"Inflammatory bowel disease" (IBD) is an umbrella term for a group of long-term illnesses that cause inflammation in the intestines.
The Centers for Disease Control and Prevention (CDC) say that up to 3 million Americans have inflammatory bowel disease (IBD). The typical age of diagnosis for inflammatory bowel disease (IBD) patients is under 30.
This article will look at the various forms of IBD and how they stack up against IBS (IBS). It discusses the signs, triggers, and treatments for inflammatory bowel disease.
Types of Inflammatory Bowel Disease
The two primary kinds of IBD are ulcerative colitis and Crohn’s disease. These will be covered in further depth in the following sections.
Ulcerative Colitis (a disease characterized by intestinal inflammation)
- This condition causes inflammation of the colon. There are different types of ulcerative colitis based on location and severity. These are:
- Ulcerative proctitis is a type of proctitis that happens when the inflammation stops at the wall of the rectal tube. This type of ulcerative colitis is typically the least severe.
- Universal colitis, or pancolitis, develops when inflammation spreads across the entire colon.
- Inflammation of the sigmoid colon and rectum is called proctosigmoiditis.
- When inflammation travels up the left colon from the rectum, a diagnosis of distal colitis is made.
- Acute severe ulcerative colitis is a rare condition that causes widespread inflammation of the entire colon, resulting in debilitating symptoms and suffering.
Anywhere between the lips and the anus is fair game for Crohn's disease. Most of the time, it shows up in the large intestine and colon, especially in the last part of the small intestine and colon.
The incidence of this kind of IBD has increased over time. According to the National Institute of Diabetes and Digestive and Kidney Diseases, around half a million people in the United States currently suffer from it (NIDDK). They also suggest that the peak incidence of Crohn's disease occurs between 20 and 29.
Indeterminate colitis is a diagnosis given when a doctor can't tell if a patient has inflammatory bowel disease (IBD), which is more common. Collagenous colitis and Lymphocytic colitis are two other forms of inflammatory bowel disease.
Symptoms of Inflammatory Bowel Disease
IBD symptoms depend on where the inflammation is and how bad it is, but they may include the following:
- Diarrhea arises when afflicted portions of the colon are unable to reabsorb water.
- Bleeding ulcers, which may result in blood in the stool (a condition known as hematochezia)
- Intestinal blockage causes stomach pain, cramping, and bloating.
- Weight loss and anemia in children might result in delayed physical growth or development.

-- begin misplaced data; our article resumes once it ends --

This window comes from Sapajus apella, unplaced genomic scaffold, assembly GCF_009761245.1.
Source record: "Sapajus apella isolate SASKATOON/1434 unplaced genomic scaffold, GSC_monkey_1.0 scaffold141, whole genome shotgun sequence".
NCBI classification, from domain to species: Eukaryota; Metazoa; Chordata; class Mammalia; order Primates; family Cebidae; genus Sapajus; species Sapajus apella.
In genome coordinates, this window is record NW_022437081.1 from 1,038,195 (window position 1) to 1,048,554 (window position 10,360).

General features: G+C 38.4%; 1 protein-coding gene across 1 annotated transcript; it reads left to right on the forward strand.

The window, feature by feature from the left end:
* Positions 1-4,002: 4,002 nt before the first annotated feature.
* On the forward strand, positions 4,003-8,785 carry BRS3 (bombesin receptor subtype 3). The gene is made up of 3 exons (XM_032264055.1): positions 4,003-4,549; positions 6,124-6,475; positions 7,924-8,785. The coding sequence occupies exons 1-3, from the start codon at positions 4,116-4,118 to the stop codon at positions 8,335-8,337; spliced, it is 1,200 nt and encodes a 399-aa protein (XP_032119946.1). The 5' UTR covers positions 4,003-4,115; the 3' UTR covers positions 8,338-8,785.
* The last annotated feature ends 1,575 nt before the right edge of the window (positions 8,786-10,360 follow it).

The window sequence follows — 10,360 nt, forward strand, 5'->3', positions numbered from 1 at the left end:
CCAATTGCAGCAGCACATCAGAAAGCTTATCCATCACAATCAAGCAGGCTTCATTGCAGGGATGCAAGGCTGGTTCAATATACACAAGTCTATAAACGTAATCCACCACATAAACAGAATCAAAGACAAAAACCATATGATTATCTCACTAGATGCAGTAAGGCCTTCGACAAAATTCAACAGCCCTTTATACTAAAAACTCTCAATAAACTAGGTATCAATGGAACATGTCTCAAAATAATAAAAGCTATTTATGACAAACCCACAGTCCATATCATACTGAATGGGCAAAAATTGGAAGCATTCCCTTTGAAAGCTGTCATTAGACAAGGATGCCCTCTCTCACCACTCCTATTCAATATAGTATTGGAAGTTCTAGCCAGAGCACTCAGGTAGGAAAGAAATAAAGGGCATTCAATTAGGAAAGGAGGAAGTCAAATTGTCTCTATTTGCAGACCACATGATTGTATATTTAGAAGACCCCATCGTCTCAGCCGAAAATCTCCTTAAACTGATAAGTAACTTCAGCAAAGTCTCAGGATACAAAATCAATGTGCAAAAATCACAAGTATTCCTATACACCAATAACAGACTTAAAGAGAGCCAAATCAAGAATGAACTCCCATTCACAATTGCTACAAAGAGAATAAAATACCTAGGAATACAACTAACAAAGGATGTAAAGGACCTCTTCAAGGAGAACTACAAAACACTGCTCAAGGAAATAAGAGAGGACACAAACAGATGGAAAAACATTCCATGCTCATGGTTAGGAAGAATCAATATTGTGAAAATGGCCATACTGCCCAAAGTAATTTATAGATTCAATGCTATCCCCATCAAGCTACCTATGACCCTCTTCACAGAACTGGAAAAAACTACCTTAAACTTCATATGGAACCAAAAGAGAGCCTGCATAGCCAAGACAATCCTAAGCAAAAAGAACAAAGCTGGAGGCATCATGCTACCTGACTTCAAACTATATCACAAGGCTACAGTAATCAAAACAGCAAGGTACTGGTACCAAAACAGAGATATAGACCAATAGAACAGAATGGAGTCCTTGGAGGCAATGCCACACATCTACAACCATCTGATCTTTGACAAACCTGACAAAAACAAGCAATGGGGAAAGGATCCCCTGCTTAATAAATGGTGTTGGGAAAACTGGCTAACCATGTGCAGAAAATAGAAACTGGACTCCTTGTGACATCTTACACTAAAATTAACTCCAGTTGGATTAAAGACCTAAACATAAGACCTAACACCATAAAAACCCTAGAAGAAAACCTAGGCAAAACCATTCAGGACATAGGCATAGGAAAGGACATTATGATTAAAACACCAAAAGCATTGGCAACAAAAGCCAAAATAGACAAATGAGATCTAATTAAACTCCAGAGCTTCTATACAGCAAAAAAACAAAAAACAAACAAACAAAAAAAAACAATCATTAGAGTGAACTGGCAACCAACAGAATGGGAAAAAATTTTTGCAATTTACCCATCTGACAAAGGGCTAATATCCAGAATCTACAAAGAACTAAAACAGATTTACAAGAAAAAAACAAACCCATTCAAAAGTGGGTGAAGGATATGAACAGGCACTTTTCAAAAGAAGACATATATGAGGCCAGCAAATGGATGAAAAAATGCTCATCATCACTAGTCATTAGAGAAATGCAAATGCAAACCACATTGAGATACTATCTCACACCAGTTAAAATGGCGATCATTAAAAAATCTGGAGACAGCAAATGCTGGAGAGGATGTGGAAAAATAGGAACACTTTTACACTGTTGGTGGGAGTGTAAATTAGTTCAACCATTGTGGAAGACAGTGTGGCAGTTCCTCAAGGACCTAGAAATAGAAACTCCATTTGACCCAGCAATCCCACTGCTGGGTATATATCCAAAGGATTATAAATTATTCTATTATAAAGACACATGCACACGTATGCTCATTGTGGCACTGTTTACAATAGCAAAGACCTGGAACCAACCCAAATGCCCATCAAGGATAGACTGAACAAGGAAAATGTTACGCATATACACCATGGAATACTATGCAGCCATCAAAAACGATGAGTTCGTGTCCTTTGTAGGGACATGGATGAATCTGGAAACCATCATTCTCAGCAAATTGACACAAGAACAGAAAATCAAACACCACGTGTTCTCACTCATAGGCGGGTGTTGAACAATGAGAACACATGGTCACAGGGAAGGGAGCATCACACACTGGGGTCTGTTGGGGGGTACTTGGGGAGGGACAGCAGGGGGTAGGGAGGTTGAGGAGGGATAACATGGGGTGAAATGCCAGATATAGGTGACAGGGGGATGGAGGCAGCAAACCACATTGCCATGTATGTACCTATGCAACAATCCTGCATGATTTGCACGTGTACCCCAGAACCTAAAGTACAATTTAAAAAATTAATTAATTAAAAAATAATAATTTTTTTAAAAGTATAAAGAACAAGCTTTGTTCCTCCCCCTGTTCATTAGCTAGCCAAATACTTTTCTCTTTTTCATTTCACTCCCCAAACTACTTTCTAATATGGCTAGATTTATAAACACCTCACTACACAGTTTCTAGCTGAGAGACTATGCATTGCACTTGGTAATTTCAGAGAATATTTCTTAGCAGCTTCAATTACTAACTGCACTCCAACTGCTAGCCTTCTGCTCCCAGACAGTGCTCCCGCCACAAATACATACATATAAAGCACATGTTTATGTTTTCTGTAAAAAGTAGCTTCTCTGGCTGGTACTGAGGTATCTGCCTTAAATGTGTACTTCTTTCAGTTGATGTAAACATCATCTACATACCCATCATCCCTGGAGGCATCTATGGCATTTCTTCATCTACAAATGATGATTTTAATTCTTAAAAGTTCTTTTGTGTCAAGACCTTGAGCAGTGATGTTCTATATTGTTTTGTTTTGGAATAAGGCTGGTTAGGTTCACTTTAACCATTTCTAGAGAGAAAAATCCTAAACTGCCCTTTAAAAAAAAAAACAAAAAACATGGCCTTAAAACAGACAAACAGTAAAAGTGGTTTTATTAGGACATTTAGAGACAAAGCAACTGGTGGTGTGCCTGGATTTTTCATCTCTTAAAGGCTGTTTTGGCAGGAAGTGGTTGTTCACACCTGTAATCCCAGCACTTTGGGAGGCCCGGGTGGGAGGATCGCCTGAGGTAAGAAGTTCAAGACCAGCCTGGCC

- Canker sores in the mouth are another symptom of Crohn's disease. Ulcers and fissures can form around the vaginal area or anus.
IBD can also be linked to issues outside of the digestive tract, such as:
- Inflammation of the eyes
- Skin problems
What Causes IBD?
The current theory is that IBD has multiple, unrelated causes. Rather, it is caused by a combination of variables, including genetics, a hyperactive immune system, an aberrant microbiota, and environmental factors, in each individual.
The immune system becomes overactive and begins attacking healthy tissue and organs for unclear causes. In addition to the intestine, it can affect the skin, joints, eyes, and liver.
How Is IBD Diagnosed?
IBD can be suspected based on a medical history, but the ultimate determination is based on the results of diagnostic tests. The following items may be included in the workup:
- Examinations of the blood
- Stool infectious workup and stool inflammatory marker to rule out infection
- Endoscopy with upper and lower intestine biopsies
To Wrap Up
Managing inflammatory bowel disease (IBD) may be feasible with the help of medication and dietary and behavioral adjustments, despite the lack of a cure.
About half of those with Crohn's disease will be in remission or have mild symptoms over the next 5 years with good therapy, according to the Crohn's & Colitis Foundation.
Another interesting fact is that about 45 percent of those who go into remission never relapse.
Roughly half of those diagnosed with ulcerative colitis experience remission yearly, while another 30% only deal with minor symptoms. A person's risk of having a flare the following year decreases the longer they are in remission.
Rarely does inflammatory bowel disease (IBD) results in death. However, the overall death rate of those with Crohn's disease is slightly greater than that of the general population. People with mild to moderate ulcerative colitis do not die more often than people who don't have IBD.